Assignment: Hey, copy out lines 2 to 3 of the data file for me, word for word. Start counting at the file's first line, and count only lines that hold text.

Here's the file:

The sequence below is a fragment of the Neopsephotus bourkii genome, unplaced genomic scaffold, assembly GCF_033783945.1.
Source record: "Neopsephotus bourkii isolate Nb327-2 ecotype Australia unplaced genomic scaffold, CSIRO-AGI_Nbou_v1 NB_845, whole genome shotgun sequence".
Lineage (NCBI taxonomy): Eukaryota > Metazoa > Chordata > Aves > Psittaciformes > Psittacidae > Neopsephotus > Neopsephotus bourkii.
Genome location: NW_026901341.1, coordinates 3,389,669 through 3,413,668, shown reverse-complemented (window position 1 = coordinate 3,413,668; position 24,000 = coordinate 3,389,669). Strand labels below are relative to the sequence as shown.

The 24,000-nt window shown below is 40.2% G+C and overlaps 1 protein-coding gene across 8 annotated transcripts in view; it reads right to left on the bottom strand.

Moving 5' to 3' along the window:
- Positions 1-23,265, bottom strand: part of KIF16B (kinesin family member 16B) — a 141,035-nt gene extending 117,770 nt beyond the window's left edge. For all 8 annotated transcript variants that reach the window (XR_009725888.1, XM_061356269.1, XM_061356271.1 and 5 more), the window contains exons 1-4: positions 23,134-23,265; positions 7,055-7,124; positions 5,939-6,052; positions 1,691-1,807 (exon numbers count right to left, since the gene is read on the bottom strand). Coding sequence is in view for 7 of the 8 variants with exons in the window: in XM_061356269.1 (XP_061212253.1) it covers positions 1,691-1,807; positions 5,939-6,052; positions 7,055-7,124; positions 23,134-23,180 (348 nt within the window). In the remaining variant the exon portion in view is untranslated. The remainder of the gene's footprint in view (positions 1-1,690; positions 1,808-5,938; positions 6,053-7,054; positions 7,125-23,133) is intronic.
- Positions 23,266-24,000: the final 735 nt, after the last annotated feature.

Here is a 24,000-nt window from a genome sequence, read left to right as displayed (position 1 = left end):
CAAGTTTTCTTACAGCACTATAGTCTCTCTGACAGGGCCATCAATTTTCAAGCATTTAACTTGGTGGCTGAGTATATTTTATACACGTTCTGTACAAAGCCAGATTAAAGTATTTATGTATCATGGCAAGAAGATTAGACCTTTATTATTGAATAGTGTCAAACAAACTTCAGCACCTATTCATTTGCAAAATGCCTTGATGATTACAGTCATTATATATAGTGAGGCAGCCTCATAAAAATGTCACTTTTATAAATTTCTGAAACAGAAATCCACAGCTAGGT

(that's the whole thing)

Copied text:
Source record: "Neopsephotus bourkii isolate Nb327-2 ecotype Australia unplaced genomic scaffold, CSIRO-AGI_Nbou_v1 NB_845, whole genome shotgun sequence".
Lineage (NCBI taxonomy): Eukaryota > Metazoa > Chordata > Aves > Psittaciformes > Psittacidae > Neopsephotus > Neopsephotus bourkii.